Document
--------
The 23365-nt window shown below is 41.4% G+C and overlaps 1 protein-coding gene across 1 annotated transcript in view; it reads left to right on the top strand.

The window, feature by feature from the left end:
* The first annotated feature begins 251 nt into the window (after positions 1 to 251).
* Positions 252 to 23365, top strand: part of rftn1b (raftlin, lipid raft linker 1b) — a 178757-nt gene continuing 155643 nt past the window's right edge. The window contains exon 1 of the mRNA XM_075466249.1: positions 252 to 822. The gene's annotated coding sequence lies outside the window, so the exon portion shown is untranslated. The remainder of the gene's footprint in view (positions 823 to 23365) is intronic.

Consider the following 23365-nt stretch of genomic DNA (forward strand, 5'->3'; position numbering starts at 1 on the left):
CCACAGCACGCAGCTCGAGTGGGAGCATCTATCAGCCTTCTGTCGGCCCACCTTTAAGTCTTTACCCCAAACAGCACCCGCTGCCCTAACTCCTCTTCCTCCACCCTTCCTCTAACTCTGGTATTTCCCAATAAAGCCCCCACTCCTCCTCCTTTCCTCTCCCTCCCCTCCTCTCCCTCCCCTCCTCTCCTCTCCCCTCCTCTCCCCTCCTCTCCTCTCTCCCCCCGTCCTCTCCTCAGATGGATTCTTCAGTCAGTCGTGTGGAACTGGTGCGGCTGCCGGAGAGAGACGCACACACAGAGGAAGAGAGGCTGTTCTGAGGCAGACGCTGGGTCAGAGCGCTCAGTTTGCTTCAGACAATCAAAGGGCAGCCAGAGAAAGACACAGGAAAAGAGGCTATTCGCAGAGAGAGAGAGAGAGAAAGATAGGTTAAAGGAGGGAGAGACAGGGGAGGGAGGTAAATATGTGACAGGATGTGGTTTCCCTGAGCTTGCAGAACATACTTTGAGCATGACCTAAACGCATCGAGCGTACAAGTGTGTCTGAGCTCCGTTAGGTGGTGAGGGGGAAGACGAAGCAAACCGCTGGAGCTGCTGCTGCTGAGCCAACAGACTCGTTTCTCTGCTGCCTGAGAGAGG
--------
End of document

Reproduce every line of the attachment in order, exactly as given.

The 23365-nt window shown below is 41.4% G+C and overlaps 1 protein-coding gene across 1 annotated transcript in view; it reads left to right on the top strand.

The window, feature by feature from the left end:
* The first annotated feature begins 251 nt into the window (after positions 1 to 251).
* Positions 252 to 23365, top strand: part of rftn1b (raftlin, lipid raft linker 1b) — a 178757-nt gene continuing 155643 nt past the window's right edge. The window contains exon 1 of the mRNA XM_075466249.1: positions 252 to 822. The gene's annotated coding sequence lies outside the window, so the exon portion shown is untranslated. The remainder of the gene's footprint in view (positions 823 to 23365) is intronic.

Consider the following 23365-nt stretch of genomic DNA (forward strand, 5'->3'; position numbering starts at 1 on the left):
CCACAGCACGCAGCTCGAGTGGGAGCATCTATCAGCCTTCTGTCGGCCCACCTTTAAGTCTTTACCCCAAACAGCACCCGCTGCCCTAACTCCTCTTCCTCCACCCTTCCTCTAACTCTGGTATTTCCCAATAAAGCCCCCACTCCTCCTCCTTTCCTCTCCCTCCCCTCCTCTCCCTCCCCTCCTCTCCTCTCCCCTCCTCTCCCCTCCTCTCCTCTCTCCCCCCGTCCTCTCCTCAGATGGATTCTTCAGTCAGTCGTGTGGAACTGGTGCGGCTGCCGGAGAGAGACGCACACACAGAGGAAGAGAGGCTGTTCTGAGGCAGACGCTGGGTCAGAGCGCTCAGTTTGCTTCAGACAATCAAAGGGCAGCCAGAGAAAGACACAGGAAAAGAGGCTATTCGCAGAGAGAGAGAGAGAGAAAGATAGGTTAAAGGAGGGAGAGACAGGGGAGGGAGGTAAATATGTGACAGGATGTGGTTTCCCTGAGCTTGCAGAACATACTTTGAGCATGACCTAAACGCATCGAGCGTACAAGTGTGTCTGAGCTCCGTTAGGTGGTGAGGGGGAAGACGAAGCAAACCGCTGGAGCTGCTGCTGCTGAGCCAACAGACTCGTTTCTCTGCTGCCTGAGAGAGG